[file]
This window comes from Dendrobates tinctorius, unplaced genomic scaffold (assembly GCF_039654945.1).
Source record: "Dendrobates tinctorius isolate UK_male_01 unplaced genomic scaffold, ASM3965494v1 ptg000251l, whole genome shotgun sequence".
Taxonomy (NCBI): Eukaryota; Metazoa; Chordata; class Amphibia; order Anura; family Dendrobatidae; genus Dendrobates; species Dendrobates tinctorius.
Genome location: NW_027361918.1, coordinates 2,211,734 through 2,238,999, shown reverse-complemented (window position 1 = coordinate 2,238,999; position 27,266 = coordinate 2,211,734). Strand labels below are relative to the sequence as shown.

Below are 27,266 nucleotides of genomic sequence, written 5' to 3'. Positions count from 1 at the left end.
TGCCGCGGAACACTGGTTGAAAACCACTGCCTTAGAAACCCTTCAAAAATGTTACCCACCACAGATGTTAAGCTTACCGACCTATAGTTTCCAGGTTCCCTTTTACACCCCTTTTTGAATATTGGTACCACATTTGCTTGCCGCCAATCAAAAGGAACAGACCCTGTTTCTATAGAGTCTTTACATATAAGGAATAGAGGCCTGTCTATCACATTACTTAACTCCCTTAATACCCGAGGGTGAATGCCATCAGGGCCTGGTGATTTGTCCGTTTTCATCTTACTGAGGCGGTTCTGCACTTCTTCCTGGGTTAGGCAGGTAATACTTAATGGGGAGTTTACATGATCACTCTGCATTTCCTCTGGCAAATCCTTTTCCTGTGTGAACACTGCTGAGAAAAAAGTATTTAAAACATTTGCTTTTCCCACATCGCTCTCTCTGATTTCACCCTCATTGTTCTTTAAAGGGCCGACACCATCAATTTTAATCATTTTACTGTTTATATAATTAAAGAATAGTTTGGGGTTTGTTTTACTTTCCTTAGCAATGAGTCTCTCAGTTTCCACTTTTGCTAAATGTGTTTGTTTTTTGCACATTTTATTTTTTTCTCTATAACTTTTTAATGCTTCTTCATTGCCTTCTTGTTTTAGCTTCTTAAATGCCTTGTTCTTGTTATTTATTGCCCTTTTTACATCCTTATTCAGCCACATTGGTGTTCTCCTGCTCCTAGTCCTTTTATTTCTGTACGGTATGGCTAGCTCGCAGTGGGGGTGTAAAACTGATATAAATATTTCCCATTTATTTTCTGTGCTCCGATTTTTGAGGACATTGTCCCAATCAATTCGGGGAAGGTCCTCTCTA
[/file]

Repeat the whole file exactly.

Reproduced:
This window comes from Dendrobates tinctorius, unplaced genomic scaffold (assembly GCF_039654945.1).
Source record: "Dendrobates tinctorius isolate UK_male_01 unplaced genomic scaffold, ASM3965494v1 ptg000251l, whole genome shotgun sequence".
Taxonomy (NCBI): Eukaryota; Metazoa; Chordata; class Amphibia; order Anura; family Dendrobatidae; genus Dendrobates; species Dendrobates tinctorius.
Genome location: NW_027361918.1, coordinates 2,211,734 through 2,238,999, shown reverse-complemented (window position 1 = coordinate 2,238,999; position 27,266 = coordinate 2,211,734). Strand labels below are relative to the sequence as shown.

Below are 27,266 nucleotides of genomic sequence, written 5' to 3'. Positions count from 1 at the left end.
TGCCGCGGAACACTGGTTGAAAACCACTGCCTTAGAAACCCTTCAAAAATGTTACCCACCACAGATGTTAAGCTTACCGACCTATAGTTTCCAGGTTCCCTTTTACACCCCTTTTTGAATATTGGTACCACATTTGCTTGCCGCCAATCAAAAGGAACAGACCCTGTTTCTATAGAGTCTTTACATATAAGGAATAGAGGCCTGTCTATCACATTACTTAACTCCCTTAATACCCGAGGGTGAATGCCATCAGGGCCTGGTGATTTGTCCGTTTTCATCTTACTGAGGCGGTTCTGCACTTCTTCCTGGGTTAGGCAGGTAATACTTAATGGGGAGTTTACATGATCACTCTGCATTTCCTCTGGCAAATCCTTTTCCTGTGTGAACACTGCTGAGAAAAAAGTATTTAAAACATTTGCTTTTCCCACATCGCTCTCTCTGATTTCACCCTCATTGTTCTTTAAAGGGCCGACACCATCAATTTTAATCATTTTACTGTTTATATAATTAAAGAATAGTTTGGGGTTTGTTTTACTTTCCTTAGCAATGAGTCTCTCAGTTTCCACTTTTGCTAAATGTGTTTGTTTTTTGCACATTTTATTTTTTTCTCTATAACTTTTTAATGCTTCTTCATTGCCTTCTTGTTTTAGCTTCTTAAATGCCTTGTTCTTGTTATTTATTGCCCTTTTTACATCCTTATTCAGCCACATTGGTGTTCTCCTGCTCCTAGTCCTTTTATTTCTGTACGGTATGGCTAGCTCGCAGTGGGGGTGTAAAACTGATATAAATATTTCCCATTTATTTTCTGTGCTCCGATTTTTGAGGACATTGTCCCAATCAATTCGGGGAAGGTCCTCTCTA